Only a few glimmers of hope came up, when it seemed like he would be willing to accept his son’s gift or, at least tolerate it, but something always came up between them and their relationship fell back to where it was or often even further. At the beginning of the story, it seemed like Aryeh’s distaste and disapproval of Asher’s drawings would be a forbidden fruit for the boy and actually make him want to evolve his gift further, but that was not the case. Every time his father scolded him, Asher compared his abilities with something that he perceived to come from the Other side, or abhorrent.
However, Aryeh has a special role in the novel and that is comparison with a hint of hypocrisy. The reader first found out that Aryeh worked in an office arranging something on the telephone, often in another language. It later became apparent that Aryeh hated what he did and wished he could be out there, physically talking to people and helping them that way, instead of crammed up in an office building: “I should be there, not here. How can I spend my life talking on the telephone? Who can sit like this all day? (Potok, 29). It was also made clear that he took the job upon request from the Rebbe. In fact, most of the family’s important future decisions were made by the Rebbe. Where Aryeh’s and Asher’s situations start to seem familiar is that both men were doing something they loathed on the account of the Rebbe (as well as most people, in Asher’s case). They both were expected to serve the Ribono Shel Olom in the way they were prescribed to and they both disliked it, wishing they could act upon their true calling.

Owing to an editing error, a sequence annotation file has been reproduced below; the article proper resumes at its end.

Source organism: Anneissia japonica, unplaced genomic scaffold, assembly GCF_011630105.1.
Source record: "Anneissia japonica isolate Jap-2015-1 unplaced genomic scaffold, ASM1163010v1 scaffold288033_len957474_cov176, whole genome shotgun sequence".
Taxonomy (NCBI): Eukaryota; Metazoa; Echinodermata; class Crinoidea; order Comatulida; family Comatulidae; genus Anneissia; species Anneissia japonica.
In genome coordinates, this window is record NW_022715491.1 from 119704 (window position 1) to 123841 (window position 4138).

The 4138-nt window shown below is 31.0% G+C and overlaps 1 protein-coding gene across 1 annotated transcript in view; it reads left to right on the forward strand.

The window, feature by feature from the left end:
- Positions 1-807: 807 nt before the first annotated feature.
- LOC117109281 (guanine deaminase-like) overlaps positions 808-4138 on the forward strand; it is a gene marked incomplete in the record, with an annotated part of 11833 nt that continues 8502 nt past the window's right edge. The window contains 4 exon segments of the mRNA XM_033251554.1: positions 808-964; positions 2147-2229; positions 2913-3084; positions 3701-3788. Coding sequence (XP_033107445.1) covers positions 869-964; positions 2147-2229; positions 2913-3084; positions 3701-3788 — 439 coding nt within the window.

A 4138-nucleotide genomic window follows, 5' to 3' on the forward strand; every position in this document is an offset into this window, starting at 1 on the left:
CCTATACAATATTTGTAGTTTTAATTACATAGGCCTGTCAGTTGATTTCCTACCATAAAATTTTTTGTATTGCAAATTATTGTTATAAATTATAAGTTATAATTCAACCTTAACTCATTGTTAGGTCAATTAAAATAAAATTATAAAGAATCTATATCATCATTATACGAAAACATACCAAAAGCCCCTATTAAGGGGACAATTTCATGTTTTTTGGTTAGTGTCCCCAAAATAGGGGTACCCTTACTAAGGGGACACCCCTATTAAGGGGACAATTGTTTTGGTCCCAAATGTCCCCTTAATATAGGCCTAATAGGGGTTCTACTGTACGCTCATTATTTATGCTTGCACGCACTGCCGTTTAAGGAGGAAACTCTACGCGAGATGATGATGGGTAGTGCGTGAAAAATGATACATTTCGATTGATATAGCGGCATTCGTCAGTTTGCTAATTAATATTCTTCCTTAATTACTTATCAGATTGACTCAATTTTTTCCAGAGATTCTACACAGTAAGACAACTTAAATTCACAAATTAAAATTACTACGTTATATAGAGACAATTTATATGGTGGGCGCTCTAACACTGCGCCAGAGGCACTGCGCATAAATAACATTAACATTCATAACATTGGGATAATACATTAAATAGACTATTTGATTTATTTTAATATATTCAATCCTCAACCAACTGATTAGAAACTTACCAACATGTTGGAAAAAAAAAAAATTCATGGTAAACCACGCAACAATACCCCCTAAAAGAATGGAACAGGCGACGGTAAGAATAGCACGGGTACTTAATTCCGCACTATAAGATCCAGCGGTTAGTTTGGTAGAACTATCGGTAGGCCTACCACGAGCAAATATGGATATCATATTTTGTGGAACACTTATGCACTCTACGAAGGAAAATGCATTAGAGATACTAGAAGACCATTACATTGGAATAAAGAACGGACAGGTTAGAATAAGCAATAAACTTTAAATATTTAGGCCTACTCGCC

The difference lies in the fact that Aryeh was eventually allowed to act on his wish at the price of hurting his family by being so far away, while Asher hurt his family by disobeying their wishes and in most cases, being near. Asher does not make a complete transformation. Unlike what Aryeh believes, Asher does not seem like he will ever hang his kippah as he does still holds on to the traditions he has grown up with. His conflict was never with his beliefs but with what the ones closest to him perceived a proper Jewish boy to be.
Therefore, Asher does not leave his home without any regard to his faith. He accepts the Rebbe’s wishes and does not hold any grudges; he simply does what the hierarchy demands, once more, not unlike when he was a child, leading to question whether Asher transformed at all. Asher Lev in Potok’s novel My Name is Asher Lev does the impossible – he fused his religious beliefs and familial values with the artistic world of the Other side. He lives his life through his art by producing his deepest feelings onto canvas from the childish drawings of flowers, to his mother, to his painting of the crucifixion.
The way he was taught and treated by those around him eventually shaped who he was, but instead of religion being a choice, it became an integral part and instead of art being a choice either, it turned into a goal. Asher never had a crippling choice to make, nor did he transform. He simply grew up with the values he was instill either by his family or by God and even though there were the few who pointed him in certain directions, he would never have turned out any different than he was.